Images sent back from the surface of Mars can make the planet look like the hot dry deserts of Earth. However, in reality Mars is incredibly cold. The average surface temperature is 210 kelvin (-63 °C or -82 °F) and the minimum temperature is 130 K (-143 °C or -226 °F). While many of the processes and landscapes we see on the planet have equivalents on Earth this extreme cold means that Mars also has some bizarre features that we have no direct comparison for. Dark spots and strange spider like channel networks are seen to form predominantly in the southern polar region of Mars year after year. They have been interpreted as the result of jets of carbon dioxide erupting out of the winter ice sheets as they start to defrost during the Martian spring. Such a dynamic and violent process is not something you would initially expect from what is generally viewed as currently being a quiet and well behaved planet. Kieffer et al. wrote a paper in 2006 which outlined the possible formation mechanism for these strange features. This article is a summary of their work and I’ve put a link at the end.
Because Mars’s atmosphere is carbon dioxide rich and the Martian winter reaches such low temperatures the polar regions become covered in a thin layer of carbon dioxide ice until the sun rises in the spring. The dark patches that appear as the sheet starts to warm were originally thought to be areas where ice had begun to defrost and the darker soil underneath exposed. This is a plausible idea but was disproven by observations from the Mars Odyssey satellite which showed the dark regions were only 3-5 °C warmer than the surrounding carbon dioxide ice sheet, a value far too low to be exposed soil.
Kieffer et al. developed an alternative model by studying a polar region from the end of the southern winter through to midsummer. The carbon dioxide ice was seen to disappear 160 days after sunrise at which point the soils rapidly warmed to 235 K (-38 °C or -37 °F). The authors state that this rate of ice melting is consistent with a winter slab of carbon dioxide ice about 1 m thick. Dark spots appeared from sunrise to up to 100 days later and slowy transformed into fan like shapes. At some locations large blotches were seen under the ice that were similar in appearance in the summer after the ice had melted. This suggests that in places the carbon dioxide ice is transparent or translucent and the rock surface below can be seen.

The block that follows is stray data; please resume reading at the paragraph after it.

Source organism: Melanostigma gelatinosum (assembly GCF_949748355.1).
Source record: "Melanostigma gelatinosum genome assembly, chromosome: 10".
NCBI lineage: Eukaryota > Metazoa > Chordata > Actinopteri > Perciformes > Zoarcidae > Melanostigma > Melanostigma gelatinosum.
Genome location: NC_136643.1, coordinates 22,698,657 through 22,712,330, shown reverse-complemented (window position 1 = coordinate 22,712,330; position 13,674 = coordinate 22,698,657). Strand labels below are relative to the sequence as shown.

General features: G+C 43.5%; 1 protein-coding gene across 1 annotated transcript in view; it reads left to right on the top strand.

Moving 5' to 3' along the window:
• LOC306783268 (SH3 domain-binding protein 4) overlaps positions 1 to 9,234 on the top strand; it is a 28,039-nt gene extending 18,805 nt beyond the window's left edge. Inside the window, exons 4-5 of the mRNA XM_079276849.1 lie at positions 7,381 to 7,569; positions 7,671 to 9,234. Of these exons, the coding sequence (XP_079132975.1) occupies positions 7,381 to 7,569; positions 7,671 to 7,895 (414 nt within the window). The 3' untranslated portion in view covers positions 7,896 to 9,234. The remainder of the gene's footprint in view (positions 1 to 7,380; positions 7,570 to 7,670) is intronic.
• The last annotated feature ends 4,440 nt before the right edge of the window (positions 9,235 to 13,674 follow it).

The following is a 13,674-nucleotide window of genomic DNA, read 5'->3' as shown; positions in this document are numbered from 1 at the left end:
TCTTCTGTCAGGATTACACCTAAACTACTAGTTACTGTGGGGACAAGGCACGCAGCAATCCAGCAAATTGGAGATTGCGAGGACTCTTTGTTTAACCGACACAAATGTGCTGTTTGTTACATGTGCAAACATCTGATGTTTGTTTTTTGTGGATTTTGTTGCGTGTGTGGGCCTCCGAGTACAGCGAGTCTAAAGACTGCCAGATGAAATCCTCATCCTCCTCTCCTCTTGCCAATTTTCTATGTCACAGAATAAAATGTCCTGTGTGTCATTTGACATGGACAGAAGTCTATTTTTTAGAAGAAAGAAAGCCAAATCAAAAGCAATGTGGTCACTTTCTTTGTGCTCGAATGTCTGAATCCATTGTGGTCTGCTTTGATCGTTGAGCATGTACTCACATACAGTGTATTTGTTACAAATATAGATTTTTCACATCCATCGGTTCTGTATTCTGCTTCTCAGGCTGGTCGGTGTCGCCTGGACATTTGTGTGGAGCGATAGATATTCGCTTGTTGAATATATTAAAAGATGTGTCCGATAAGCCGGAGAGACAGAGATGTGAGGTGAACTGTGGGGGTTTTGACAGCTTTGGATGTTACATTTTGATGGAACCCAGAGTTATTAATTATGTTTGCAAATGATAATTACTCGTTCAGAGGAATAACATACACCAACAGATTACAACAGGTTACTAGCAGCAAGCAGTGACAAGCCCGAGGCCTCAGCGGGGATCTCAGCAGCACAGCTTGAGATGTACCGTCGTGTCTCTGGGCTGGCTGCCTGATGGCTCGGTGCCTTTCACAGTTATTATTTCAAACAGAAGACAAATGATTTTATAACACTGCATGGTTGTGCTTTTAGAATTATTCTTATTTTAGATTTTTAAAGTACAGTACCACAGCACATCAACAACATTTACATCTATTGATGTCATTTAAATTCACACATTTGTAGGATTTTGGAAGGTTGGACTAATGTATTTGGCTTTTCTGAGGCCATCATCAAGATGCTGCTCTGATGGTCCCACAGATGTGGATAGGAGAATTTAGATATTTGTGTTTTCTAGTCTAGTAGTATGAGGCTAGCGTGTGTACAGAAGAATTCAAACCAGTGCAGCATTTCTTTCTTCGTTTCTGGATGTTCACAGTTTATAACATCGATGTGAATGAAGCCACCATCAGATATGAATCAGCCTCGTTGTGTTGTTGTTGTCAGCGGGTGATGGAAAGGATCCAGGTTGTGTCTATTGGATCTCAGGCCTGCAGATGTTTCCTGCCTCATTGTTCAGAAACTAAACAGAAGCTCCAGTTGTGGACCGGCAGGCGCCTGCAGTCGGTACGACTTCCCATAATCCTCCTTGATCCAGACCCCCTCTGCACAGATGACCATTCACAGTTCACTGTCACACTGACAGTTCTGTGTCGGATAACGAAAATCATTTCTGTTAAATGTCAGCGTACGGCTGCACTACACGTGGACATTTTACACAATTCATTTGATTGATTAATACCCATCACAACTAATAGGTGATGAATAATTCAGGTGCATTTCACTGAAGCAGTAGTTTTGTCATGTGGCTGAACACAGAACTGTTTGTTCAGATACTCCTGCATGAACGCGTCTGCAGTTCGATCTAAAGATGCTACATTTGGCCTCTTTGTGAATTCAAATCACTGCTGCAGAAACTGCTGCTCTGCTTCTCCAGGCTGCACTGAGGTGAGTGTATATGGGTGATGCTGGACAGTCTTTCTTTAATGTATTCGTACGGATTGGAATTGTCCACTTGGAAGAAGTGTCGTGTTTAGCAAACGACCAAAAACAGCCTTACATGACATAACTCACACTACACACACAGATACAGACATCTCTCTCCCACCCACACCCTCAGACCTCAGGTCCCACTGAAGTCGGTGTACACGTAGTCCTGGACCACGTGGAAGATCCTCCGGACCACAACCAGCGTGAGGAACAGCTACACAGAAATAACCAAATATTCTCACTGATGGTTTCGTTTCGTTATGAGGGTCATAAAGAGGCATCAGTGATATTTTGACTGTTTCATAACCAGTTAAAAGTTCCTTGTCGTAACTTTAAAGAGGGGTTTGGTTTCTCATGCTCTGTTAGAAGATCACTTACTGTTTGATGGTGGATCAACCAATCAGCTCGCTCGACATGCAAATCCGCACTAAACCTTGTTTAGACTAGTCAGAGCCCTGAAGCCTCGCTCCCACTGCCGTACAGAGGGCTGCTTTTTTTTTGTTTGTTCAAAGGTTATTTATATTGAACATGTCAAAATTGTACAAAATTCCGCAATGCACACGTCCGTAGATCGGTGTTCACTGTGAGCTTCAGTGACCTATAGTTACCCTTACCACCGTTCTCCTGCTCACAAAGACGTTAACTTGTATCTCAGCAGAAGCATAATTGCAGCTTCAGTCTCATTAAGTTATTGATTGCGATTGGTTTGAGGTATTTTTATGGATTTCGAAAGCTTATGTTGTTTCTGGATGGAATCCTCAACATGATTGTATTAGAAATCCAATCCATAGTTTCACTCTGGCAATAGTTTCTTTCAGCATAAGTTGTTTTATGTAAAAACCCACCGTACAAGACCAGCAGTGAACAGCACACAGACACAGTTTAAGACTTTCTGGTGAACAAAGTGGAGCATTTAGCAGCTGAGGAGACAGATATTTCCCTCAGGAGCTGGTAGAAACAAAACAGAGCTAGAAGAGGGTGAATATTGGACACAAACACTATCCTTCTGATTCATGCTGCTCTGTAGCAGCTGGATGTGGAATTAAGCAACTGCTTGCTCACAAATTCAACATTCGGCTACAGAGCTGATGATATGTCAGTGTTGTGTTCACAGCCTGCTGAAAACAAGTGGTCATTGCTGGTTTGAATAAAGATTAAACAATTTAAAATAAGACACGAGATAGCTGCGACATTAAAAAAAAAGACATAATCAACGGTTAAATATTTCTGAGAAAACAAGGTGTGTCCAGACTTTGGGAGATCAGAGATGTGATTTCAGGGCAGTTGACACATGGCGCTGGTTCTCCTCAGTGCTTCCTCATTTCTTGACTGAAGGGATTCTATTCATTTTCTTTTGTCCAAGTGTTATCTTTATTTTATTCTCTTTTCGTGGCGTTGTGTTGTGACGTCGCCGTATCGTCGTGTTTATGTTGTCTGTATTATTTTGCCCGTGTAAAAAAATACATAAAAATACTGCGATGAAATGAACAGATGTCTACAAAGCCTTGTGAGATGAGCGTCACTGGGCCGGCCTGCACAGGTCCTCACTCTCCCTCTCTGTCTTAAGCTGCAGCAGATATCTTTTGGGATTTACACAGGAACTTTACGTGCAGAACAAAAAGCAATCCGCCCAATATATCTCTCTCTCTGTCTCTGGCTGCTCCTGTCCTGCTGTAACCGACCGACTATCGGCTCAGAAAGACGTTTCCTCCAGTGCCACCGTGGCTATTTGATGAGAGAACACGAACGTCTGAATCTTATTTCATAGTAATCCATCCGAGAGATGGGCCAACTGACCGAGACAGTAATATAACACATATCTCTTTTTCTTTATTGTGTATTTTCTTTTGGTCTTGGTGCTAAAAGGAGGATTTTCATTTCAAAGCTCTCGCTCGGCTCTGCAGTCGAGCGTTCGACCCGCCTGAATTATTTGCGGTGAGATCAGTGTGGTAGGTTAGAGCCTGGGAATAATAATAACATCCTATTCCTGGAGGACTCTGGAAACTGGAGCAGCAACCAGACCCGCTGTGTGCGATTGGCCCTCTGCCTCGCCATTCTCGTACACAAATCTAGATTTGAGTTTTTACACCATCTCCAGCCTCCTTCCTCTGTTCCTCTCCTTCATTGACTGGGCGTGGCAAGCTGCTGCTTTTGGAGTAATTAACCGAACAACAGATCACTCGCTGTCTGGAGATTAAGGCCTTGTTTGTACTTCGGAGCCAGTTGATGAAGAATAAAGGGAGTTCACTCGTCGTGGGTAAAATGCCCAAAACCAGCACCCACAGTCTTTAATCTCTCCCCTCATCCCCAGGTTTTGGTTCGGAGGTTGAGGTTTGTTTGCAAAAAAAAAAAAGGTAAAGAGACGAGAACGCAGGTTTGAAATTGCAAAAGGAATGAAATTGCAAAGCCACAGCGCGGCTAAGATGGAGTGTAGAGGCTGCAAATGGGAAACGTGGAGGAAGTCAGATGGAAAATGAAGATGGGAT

In the author’s model dark granular soil materials lie on the ice free surface during summer. As winter approaches and the carbon dioxide ice forms it creates a slab within which the dark particles are included. With sunrise in early spring the particles within the ice are heated and sink down through the ice over around 20 days. As the ice becomes translucent sunlight can penetrate to the subsurface which starts to warm and cause defrosting from the base of the slab. The pressure and temperature conditions on Mars mean that carbon dioxide transitions straight from a solid to a gas, a process known as sublimation. Therefore, as the ice defrosts carbon dioxide gas to start to build up under the slab. Eventually the gas pressure becomes great enough for the ice sheet to rupture and a jet of carbon dioxide to escape. As the trapped gas rushes to the rupture point it carves channels to form the spider like channel networks and then erupts onto the surface transporting some of the dark granular matter to form dark spots on the surface. The material is dumped near the vent and is slowly transported by wind to form fans. When the ice is completely melted the dark grains are returned to the surface and the cycle repeats year after year.
This is an intriguing model but it is not yet a definite explanation for how the dark spots and spider networks form. To know for sure we would have to send a mission to try and capture the geysers in action. Such a mission has already been proposed, known as the Mars Geyser Hopper, it would have the ability to study the geology of the region in the summer then overwinter and hopefully capture geysers as they form during the spring by ‘hopping’ to an appropriate viewing point. If the mission goes ahead it will launch in 2016.
Kieffer et al. 2006